Dhaka, Bangladesh
Big Ben falls silent

Big Ben falls silent

At mid day on August 21 hundreds of spectators gathered outside the Palace of Westminster as Big Ben sounded its regular chimes. A handful of MPs gathered by the members' entrance to the Houses of Parliament to mark the occasion. Everyone cheered and clapped their hands. This would be the last time the bell chimed before falling silent for four years. The people of England are not taking the four-year break too kindly. They have criticised the lengthy silence, saying Big Ben is an important symbol of British democracy and they want the time taken for the repairs to be tightened. They want the bell to toll at Christmas, New Year and midnight of March 29, 2019, when Brexit is complete. Looking back Big Ben is the nickname for the Great Bell of the clock at the north end of the Palace of Westminster in London. But, it refers to both the clock and the clock tower as well, though the tower is known as the Elizabeth Tower. It was originally called the Clock Tower, but in 2012 was renamed to celebrate the Diamond Jubilee of Elizabeth II. After the old Palace of Westminster was largely destroyed by fire on October 16, 1834 the Clock Tower was raised as part of Charles Barrys' design for a new palace. The new parliament was built in a neo-gothic style. Though Barry was the chief architect, he turned to Augustus Pugin for the design of the clock tower. Because of changes in ground conditions since its construction, the tower leans slightly to the north-west. The clocks and dials were designed by Pugin. They are set in an iron frame, supporting 312 pieces of opal glass, almost like a stained-glass window, and some of the glass pieces can be removed for inspection of the hands. The surround of the dials is gilded, and at the base of each clock is an inscription in Latin, that reads: DOMINE SALVAM FAC REGINAM NOSTRAM VICTORIAM PRIMAM which means O Lord, keep safe our Queen Victoria the First. The clock's movement is famous for its reliability. When completed in 1859,clockmaker Ian Westworth says, "the prince of timekeepers: the biggest, most accurate four-faced striking and chiming clock in the world." It is the world's largest four-faced chiming clock. The tune that Big Ben plays contains only four notes - G sharp, F sharp, E and B. Different parts of the tune are played at quarter past, half past and quarter to the hour in Westminster. The tune is called Westminster Quarters, but its original name was the Cambridge Quarters, because it actually comes from Cambridge and was first played in Great St Mary's Church in the centre of Cambridge. When the clock stopped ticking 1916: For two years, during World War I, the bells were silenced and the clock faces were not illuminated at night to stay hidden from sight of German Zeppelins. September 1, 1939: Though the bells rang, the clock faces were not illuminated at night because of World War II, to avoid being sighted by German bombers during the Blitz. May 10, 1941: A German bombing raid damaged two of the clock's dials. June 3-4, 1941: The clock stopped for 12 hours from 10:13 P.M. after a workman repairing the air raid damage, dropped a hammer into the works. January 13, 1955: Snow drifts caused the clock to stop at 3:24 A.M. Small electric heaters were placed just inside the two dials which faced the fury of the winter blast. January 30, 1965: The bells were silenced during the funeral of former prime minister, Winston Churchill. August 5, 1976: First and only major breakdown after more than 100 years of use. Great Clock was shut down for 26 days over nine months - it was reactivated on May 9, 1977. April 30, 1997: The clock stopped 24 hours before the general election. May 27, 2005: The clock stopped at 10:07 P.M. possibly due to hot weather. It resumed and stopped again at 10:20 P.M. for 90 minutes. October 29, 2005: Stopped for 33 hours for maintenance work. June 5, 2006: The clock tower's "Quarter Bells" were taken out of commission for four weeks. August 11, 2007: Stopped for six weeks for maintenance. April 17, 2013: The bells were silenced as a mark of "profound dignity and deep respect" during the funeral of Margaret Thatcher. August 21, 2017: Start of four-year silencing of the chimes during maintenance and repair work to the clock mechanism, and repairs and improvements to the clock tower building. During this time, dials, hands, and lights will be removed for restoration, with at least one dial-with hands driven by an electric motor-left intact, functioning, and visible at any given time.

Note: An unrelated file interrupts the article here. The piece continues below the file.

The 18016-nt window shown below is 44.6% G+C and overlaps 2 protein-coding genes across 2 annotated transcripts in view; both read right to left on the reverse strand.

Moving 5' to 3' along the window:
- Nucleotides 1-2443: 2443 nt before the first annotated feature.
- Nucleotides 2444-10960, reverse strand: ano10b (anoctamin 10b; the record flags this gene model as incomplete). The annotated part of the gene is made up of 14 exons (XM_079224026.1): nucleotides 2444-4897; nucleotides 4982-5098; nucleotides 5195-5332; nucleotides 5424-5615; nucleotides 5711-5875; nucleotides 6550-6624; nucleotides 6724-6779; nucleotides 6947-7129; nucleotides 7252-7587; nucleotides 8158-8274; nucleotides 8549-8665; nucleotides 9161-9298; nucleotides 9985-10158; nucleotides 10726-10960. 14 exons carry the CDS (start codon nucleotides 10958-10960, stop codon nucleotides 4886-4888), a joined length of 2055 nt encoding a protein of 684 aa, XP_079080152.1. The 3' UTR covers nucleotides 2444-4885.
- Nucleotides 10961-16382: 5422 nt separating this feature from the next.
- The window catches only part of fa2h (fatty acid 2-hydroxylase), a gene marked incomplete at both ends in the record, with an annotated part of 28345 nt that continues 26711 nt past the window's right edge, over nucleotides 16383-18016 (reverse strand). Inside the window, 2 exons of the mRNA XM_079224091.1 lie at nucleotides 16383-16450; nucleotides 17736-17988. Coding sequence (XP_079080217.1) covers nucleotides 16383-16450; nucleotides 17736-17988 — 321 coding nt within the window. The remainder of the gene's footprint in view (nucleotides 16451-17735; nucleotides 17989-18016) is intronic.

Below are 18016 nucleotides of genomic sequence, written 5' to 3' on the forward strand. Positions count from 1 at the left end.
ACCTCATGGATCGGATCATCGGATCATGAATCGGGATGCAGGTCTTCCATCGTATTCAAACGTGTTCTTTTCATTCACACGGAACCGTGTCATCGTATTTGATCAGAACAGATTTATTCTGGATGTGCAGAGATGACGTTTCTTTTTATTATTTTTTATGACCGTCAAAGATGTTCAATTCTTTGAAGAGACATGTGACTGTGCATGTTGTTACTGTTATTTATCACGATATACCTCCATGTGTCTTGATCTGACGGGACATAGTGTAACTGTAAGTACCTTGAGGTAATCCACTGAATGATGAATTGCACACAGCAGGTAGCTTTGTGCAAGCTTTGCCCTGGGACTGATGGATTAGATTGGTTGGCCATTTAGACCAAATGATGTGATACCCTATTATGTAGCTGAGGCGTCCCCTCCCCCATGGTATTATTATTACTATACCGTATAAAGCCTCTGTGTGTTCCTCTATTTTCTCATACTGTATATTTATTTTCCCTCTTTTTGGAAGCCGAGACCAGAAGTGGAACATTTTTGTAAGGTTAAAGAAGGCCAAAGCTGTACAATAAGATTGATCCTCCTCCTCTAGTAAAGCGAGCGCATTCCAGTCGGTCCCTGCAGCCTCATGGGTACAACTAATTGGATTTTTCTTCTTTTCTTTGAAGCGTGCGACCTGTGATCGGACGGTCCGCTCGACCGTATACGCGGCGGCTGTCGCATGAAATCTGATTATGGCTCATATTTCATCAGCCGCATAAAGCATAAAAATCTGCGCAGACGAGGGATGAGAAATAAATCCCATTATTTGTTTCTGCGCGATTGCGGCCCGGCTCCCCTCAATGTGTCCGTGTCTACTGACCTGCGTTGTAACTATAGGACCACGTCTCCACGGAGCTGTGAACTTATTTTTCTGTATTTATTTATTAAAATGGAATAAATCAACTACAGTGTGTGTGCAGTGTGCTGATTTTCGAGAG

Share |